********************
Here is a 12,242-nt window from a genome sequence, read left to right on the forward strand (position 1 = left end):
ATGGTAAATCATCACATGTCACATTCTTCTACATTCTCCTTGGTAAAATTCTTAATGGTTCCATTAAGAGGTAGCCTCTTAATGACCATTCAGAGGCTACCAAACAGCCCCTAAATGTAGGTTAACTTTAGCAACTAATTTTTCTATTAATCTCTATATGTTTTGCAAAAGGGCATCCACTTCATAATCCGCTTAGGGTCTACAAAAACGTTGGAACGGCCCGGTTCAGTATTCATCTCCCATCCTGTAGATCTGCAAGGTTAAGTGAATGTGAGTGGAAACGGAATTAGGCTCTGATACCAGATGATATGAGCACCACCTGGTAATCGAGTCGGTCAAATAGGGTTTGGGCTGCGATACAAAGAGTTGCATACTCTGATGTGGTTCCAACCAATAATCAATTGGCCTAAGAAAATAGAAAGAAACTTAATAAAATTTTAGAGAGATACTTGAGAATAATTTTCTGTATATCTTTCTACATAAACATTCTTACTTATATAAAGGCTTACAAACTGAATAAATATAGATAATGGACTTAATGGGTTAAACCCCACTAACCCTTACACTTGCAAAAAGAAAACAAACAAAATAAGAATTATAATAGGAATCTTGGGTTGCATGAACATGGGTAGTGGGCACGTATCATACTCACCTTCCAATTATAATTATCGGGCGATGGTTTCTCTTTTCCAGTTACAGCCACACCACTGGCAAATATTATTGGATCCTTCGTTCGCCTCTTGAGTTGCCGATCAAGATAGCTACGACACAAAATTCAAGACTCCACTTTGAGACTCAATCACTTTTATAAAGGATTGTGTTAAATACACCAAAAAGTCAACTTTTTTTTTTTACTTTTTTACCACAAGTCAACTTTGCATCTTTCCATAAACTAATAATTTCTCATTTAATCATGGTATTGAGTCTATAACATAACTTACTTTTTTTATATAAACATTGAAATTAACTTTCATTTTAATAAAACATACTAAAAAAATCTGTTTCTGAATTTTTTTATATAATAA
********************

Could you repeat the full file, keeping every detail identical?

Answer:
Here is a 12,242-nt window from a genome sequence, read left to right on the forward strand (position 1 = left end):
ATGGTAAATCATCACATGTCACATTCTTCTACATTCTCCTTGGTAAAATTCTTAATGGTTCCATTAAGAGGTAGCCTCTTAATGACCATTCAGAGGCTACCAAACAGCCCCTAAATGTAGGTTAACTTTAGCAACTAATTTTTCTATTAATCTCTATATGTTTTGCAAAAGGGCATCCACTTCATAATCCGCTTAGGGTCTACAAAAACGTTGGAACGGCCCGGTTCAGTATTCATCTCCCATCCTGTAGATCTGCAAGGTTAAGTGAATGTGAGTGGAAACGGAATTAGGCTCTGATACCAGATGATATGAGCACCACCTGGTAATCGAGTCGGTCAAATAGGGTTTGGGCTGCGATACAAAGAGTTGCATACTCTGATGTGGTTCCAACCAATAATCAATTGGCCTAAGAAAATAGAAAGAAACTTAATAAAATTTTAGAGAGATACTTGAGAATAATTTTCTGTATATCTTTCTACATAAACATTCTTACTTATATAAAGGCTTACAAACTGAATAAATATAGATAATGGACTTAATGGGTTAAACCCCACTAACCCTTACACTTGCAAAAAGAAAACAAACAAAATAAGAATTATAATAGGAATCTTGGGTTGCATGAACATGGGTAGTGGGCACGTATCATACTCACCTTCCAATTATAATTATCGGGCGATGGTTTCTCTTTTCCAGTTACAGCCACACCACTGGCAAATATTATTGGATCCTTCGTTCGCCTCTTGAGTTGCCGATCAAGATAGCTACGACACAAAATTCAAGACTCCACTTTGAGACTCAATCACTTTTATAAAGGATTGTGTTAAATACACCAAAAAGTCAACTTTTTTTTTTTACTTTTTTACCACAAGTCAACTTTGCATCTTTCCATAAACTAATAATTTCTCATTTAATCATGGTATTGAGTCTATAACATAACTTACTTTTTTTATATAAACATTGAAATTAACTTTCATTTTAATAAAACATACTAAAAAAATCTGTTTCTGAATTTTTTTATATAATAA